In articles one and two of this three-part BAI Banking Strategies series, we outlined CECL, the Current Expected Credit Loss standard issued by the Financial Accounting Standards Board. Those pieces discussed a savvy approach to gather the required data, consisting of two crucial elements:
First, assemble the right internal team to pull accurate data, with representatives from these categories:
Credit risk, and
Then, pull the right, required data, including:
Current loan data
Current charge-off and recovery data
Systems and processes, and
System changes and mergers/acquisitions
Once you collect this data, a third step enters the picture: leverage it to forecast your financial institution’s allowance for loan and lease losses (ALLL). This allows your institution to maintain the minimum amount of capital that CECL requires—and make better strategic business decisions as a result.
In the final article of this series we’ll discuss the many things you can learn from this data, which you can use calculate the best calls about your institution’s future.
Data compilation: Segments to strategy
Part of data compilation for CECL involves segmenting it out at different levels. You can now take a look at this new information to decide which loan markets to work in.
Start by analyzing which sub-segments of the loan portfolio perform well (limited losses if any at all; segments you’d want to stay in) versus those carry greater losses (sub-prime sectors). When you discover disproportionate losses from certain levels, your institution can evaluate whether to remain in those markets.
Working within the markets you wish to serve, this data can also help determine whether your pricing strategy is profitable. Comb through each sub-segment with this assessment in mind.
As you start to make these decisions, forecast your financial institution’s ALLL for the future based on the economic metrics. Calculate scenarios for your loan portfolios based on how each perform within the economic metrics.
The results from these simulations will support your case for portfolios to further explore–and those where it pays to reduce exposure or alter pricing strategy. In each case, the data provides strategic reasoning to revising your current business plan.
Simulation considerations: Hanging in the balance sheet
Two questions to consider as you play out the simulations:
How would you want to shape the institution’s balance sheet due to any losses you’re been experiencing?
If things start to change, how do you want to alter strategy because you expect the losses in some markets to grow or shrink?
Keep in mind that the dynamic mix will change as you review scenarios.
From illumination to application
Sub-prime auto lending is a good example of how one size doesn’t fit all: markets that generate profit for one institution may mean losses in another.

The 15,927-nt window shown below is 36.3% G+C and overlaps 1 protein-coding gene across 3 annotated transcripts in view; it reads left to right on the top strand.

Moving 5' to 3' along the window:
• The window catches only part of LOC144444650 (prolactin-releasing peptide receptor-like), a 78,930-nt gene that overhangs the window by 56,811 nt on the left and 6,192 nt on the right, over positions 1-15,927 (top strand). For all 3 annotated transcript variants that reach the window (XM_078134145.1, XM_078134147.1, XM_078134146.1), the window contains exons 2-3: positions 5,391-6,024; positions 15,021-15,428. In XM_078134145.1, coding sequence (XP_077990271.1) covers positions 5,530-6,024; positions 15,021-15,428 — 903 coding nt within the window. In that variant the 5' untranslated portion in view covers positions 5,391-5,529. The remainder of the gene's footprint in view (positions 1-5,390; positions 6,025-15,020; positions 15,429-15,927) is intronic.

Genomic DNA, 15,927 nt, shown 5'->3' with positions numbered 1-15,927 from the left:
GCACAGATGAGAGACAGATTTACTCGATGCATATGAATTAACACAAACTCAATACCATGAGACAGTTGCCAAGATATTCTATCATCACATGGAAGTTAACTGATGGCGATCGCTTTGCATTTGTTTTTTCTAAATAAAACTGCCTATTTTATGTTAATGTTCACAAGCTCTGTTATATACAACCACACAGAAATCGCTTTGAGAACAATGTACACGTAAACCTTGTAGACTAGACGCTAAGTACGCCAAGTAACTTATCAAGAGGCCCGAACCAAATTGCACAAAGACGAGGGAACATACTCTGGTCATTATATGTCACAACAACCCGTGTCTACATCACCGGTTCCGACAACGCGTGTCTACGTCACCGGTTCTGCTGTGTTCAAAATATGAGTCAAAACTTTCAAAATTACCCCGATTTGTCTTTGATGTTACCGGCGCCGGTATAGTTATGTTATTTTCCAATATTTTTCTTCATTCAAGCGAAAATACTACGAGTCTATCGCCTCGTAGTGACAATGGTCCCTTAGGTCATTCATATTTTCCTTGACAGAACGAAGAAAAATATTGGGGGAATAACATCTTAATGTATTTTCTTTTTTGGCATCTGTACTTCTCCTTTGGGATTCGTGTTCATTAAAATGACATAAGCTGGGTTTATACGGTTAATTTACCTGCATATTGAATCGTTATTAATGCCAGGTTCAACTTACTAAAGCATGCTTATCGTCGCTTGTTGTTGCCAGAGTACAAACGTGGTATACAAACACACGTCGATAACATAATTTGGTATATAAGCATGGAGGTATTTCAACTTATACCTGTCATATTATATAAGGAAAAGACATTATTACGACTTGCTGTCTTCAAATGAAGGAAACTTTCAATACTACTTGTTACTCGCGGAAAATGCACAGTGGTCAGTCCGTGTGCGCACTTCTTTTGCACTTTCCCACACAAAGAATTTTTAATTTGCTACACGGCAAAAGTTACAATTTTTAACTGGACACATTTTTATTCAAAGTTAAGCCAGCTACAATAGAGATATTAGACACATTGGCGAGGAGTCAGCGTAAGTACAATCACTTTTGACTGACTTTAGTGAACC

Is the predicted amount of interest from the portfolio of sub-prime auto loans enough to cover the loss rate? Does it remain profitable? Further, if the interest covers the loss rate, does it do so to a point where it actually earns less overall than another potential market portfolio?
Analyzing data to answer these questions can help a financial institution more accurately discern whether sub-prime auto loans yield profits.
Profit implications: Credit cards and risk
One enormous change CECL brings centers on a financial institution’s assessment of credit cards as risk.
For example: When a customer spends just $1,000 on a credit card with a limit of $2,500, an unused portion of the credit line remains—but what happens if things start to go bad? Is this customer likely to tap that unused portion and max out that credit card? And if he does, what is the likelihood that he can’t pay it back?
Adhering to CECL, financial institutions will have to understand the unused portion across its portfolio and the credit risk that comes with it.
By collecting adequate history and segmenting the data into detailed pools, financial institutions will better understand risk sources in their balance sheets. And this data enhances strategic planning as it pinpoints less profitable business lines. With that information, an institution can then make pricing decisions that improve profits and performance.
Start now: Collect and segment the data for better analysis and you’ll create a stronger future. Put another way: Applied to ALLL, the data uncovered by CECL losses can ultimately be your gain.
Tom Caragher is product manager, Enterprise Performance Management, Fiserv. Mr. Caragher has more than 25 years of experience in direct asset liability and balance sheet management. A master’s degree graduate from Arizona State University, he joined Fiserv in 2005 in product development and product consulting.
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